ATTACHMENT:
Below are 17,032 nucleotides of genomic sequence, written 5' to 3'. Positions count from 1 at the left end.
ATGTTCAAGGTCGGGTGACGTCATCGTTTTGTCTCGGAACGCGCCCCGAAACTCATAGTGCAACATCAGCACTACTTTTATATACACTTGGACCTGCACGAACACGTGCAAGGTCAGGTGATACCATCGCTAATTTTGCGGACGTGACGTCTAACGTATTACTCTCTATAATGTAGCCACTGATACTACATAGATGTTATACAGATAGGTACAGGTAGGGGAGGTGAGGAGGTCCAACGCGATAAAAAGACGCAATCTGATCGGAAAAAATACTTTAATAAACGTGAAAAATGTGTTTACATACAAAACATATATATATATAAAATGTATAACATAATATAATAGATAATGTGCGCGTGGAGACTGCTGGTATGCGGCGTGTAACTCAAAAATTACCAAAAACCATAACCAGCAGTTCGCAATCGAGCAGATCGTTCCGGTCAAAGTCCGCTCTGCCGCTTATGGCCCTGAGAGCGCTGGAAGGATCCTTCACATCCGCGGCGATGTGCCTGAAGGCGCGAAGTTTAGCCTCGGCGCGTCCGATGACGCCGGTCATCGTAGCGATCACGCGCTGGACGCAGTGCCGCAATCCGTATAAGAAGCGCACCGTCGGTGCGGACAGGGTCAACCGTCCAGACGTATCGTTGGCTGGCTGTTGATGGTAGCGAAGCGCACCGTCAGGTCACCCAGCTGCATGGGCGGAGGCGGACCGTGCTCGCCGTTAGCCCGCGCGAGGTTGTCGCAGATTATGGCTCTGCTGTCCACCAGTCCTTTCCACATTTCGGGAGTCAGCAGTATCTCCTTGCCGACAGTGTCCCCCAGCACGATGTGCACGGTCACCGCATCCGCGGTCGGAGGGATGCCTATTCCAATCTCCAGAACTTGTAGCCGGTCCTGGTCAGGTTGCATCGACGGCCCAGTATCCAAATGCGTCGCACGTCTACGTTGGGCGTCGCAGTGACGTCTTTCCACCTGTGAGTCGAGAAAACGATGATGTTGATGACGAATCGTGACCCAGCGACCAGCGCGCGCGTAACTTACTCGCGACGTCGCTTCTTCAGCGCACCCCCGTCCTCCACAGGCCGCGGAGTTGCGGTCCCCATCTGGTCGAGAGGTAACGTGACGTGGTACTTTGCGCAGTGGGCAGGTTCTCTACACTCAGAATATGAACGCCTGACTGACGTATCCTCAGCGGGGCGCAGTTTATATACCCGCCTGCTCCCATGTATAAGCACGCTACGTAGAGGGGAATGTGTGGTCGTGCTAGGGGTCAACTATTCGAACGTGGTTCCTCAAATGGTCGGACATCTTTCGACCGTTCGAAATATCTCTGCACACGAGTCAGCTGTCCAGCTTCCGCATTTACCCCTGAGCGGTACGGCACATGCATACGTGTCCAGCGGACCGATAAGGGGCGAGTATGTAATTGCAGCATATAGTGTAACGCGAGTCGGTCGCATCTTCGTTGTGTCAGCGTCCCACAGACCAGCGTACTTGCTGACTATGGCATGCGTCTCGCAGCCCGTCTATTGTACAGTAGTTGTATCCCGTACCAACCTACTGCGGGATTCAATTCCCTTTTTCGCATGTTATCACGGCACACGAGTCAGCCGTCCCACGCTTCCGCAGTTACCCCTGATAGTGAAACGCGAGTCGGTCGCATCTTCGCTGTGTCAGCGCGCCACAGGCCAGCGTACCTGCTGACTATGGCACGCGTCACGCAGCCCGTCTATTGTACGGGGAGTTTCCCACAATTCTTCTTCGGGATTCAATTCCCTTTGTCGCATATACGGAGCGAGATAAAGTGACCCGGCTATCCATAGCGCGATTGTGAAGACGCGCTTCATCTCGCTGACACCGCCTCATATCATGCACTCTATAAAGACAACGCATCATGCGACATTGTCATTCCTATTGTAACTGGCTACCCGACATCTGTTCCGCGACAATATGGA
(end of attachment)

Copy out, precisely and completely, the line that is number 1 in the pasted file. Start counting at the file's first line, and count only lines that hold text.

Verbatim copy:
Below are 17,032 nucleotides of genomic sequence, written 5' to 3'. Positions count from 1 at the left end.